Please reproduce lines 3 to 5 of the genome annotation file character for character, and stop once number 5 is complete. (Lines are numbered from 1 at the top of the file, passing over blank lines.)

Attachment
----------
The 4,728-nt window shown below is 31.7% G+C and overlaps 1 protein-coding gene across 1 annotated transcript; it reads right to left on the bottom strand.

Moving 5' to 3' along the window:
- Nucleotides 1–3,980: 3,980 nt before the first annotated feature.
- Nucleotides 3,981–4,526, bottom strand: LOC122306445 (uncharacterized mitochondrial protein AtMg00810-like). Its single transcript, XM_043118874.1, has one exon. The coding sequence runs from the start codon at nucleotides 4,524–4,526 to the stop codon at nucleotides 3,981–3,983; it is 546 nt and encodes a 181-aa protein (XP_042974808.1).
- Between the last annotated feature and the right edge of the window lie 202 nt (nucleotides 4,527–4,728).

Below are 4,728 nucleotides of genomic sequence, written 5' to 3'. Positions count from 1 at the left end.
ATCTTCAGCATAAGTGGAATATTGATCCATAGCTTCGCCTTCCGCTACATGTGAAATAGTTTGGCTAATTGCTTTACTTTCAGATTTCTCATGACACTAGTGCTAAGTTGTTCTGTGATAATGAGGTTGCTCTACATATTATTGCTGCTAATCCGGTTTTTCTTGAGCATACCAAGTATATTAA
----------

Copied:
- Nucleotides 1–3,980: 3,980 nt before the first annotated feature.
- Nucleotides 3,981–4,526, bottom strand: LOC122306445 (uncharacterized mitochondrial protein AtMg00810-like). Its single transcript, XM_043118874.1, has one exon. The coding sequence runs from the start codon at nucleotides 4,524–4,526 to the stop codon at nucleotides 3,981–3,983; it is 546 nt and encodes a 181-aa protein (XP_042974808.1).
- Between the last annotated feature and the right edge of the window lie 202 nt (nucleotides 4,527–4,728).